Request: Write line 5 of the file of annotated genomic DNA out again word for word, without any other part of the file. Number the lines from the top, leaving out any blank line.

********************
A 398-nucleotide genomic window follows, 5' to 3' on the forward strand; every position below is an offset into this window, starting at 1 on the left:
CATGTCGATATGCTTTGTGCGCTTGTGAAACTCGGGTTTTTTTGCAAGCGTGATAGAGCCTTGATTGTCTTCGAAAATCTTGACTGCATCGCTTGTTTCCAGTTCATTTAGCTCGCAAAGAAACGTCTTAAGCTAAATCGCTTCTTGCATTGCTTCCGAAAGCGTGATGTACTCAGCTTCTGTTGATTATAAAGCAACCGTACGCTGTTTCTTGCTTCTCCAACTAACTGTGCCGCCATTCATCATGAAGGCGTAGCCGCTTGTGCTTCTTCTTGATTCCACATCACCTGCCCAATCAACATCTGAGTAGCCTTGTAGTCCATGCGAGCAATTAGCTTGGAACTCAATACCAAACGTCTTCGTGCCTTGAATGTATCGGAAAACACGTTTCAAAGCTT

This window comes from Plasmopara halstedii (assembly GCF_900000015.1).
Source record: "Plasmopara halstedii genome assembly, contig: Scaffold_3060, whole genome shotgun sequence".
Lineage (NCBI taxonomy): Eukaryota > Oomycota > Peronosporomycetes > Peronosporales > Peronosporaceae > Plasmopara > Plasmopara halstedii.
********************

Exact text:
Lineage (NCBI taxonomy): Eukaryota > Oomycota > Peronosporomycetes > Peronosporales > Peronosporaceae > Plasmopara > Plasmopara halstedii.